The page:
Particularly in progressive political circles, online petitions have become a popular advocacy tool in recent years. The efficacy of these platforms to create policy change, however, is certainly in doubt.
For a tool like the White House’s We the People petition site, problems seem to stem from the neglect of those running it. Critics of petition sites run by private entities like Change.org or Care2, however, point to limits places on the petition process as part of a moneymaking enterprise. Writing for Vice’s Motherboard blog, Nithin Coca criticizes Change.org for privileging simple, smaller-scale petitions in the name of monetizing the 75 million names it collects and then sells to major advocacy groups and political party offices.
Nathan Empsall defends online petition sites in a lengthy and thoughtful blog on Medium. “Online petitions are the biggest digital step yet in empowering local citizens,” he writes, “are one tool among many in the campaign toolbox, and can even sometimes win campaigns and secure progress all on their own.” Furthermore, the rebuts Coca’s critique that money generated by for-profit petition sites drain resources from real reform or relief efforts that would be best served by free open-source petition tools.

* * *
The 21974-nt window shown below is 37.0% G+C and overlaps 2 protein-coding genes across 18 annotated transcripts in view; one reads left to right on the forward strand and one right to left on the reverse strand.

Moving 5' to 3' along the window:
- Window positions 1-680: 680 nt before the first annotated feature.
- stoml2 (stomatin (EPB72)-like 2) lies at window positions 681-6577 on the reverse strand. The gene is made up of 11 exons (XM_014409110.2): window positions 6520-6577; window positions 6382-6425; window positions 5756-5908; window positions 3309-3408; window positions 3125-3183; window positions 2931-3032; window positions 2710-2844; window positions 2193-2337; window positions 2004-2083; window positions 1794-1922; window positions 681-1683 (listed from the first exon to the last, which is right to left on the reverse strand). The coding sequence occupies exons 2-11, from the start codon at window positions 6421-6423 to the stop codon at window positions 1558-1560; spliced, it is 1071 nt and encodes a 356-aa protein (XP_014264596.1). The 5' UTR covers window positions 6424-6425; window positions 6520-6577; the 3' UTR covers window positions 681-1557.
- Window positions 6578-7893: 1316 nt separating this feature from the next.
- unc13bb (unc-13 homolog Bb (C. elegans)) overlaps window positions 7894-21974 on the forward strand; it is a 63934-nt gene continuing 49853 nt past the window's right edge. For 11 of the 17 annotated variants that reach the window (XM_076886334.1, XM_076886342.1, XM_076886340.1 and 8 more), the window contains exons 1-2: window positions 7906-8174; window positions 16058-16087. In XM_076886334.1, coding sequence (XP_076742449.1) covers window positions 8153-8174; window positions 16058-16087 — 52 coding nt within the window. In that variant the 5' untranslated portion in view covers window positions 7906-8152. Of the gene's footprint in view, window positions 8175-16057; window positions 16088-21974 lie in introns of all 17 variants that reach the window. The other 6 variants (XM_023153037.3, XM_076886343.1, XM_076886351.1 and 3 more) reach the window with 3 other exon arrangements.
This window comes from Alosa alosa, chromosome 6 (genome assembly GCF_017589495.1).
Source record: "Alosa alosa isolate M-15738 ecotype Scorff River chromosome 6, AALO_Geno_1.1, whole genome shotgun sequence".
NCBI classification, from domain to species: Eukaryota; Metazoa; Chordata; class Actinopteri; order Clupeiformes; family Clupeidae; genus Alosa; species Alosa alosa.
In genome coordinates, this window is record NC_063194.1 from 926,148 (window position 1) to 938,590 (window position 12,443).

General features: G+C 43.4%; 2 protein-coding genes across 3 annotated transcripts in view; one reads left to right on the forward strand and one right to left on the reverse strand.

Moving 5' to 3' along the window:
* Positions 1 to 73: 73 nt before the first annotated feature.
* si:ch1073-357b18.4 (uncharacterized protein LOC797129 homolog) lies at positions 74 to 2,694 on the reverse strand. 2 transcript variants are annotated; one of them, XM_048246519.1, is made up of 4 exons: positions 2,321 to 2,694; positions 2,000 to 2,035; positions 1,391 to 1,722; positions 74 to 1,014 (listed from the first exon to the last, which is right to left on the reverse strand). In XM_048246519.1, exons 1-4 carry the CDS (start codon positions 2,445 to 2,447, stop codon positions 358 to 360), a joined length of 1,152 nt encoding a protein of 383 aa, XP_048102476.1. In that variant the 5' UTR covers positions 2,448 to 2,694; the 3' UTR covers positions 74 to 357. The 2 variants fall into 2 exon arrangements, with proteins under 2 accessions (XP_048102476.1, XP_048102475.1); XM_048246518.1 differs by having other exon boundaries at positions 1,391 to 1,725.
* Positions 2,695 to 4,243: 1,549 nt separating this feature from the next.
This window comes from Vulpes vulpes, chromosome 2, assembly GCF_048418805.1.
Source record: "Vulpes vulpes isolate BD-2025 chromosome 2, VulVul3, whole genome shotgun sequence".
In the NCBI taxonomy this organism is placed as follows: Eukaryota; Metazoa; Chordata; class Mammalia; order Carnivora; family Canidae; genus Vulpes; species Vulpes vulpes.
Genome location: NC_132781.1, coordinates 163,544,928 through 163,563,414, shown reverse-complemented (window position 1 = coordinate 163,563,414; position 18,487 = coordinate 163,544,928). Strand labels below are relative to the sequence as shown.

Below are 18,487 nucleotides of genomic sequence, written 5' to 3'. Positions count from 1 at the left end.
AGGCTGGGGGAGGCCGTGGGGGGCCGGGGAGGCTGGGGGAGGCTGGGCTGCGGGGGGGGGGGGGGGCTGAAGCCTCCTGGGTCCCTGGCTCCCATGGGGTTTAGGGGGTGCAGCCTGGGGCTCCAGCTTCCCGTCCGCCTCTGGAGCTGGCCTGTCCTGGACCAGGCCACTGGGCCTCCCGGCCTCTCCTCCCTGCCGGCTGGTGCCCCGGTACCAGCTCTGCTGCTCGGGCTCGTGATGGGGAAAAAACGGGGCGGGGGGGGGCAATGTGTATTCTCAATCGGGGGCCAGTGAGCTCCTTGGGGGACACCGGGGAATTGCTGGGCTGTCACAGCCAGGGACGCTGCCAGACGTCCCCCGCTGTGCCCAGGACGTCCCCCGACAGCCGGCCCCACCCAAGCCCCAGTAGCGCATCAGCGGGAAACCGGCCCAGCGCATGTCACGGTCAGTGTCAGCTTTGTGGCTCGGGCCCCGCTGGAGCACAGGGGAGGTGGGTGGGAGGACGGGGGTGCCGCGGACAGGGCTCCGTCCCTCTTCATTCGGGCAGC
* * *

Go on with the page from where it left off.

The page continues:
Are online petitions a helpful advocacy tool? Wasteful clicktivism? Are they an email-harvesting, moneymaking scam? Feel free to open up the debate in the comments section below.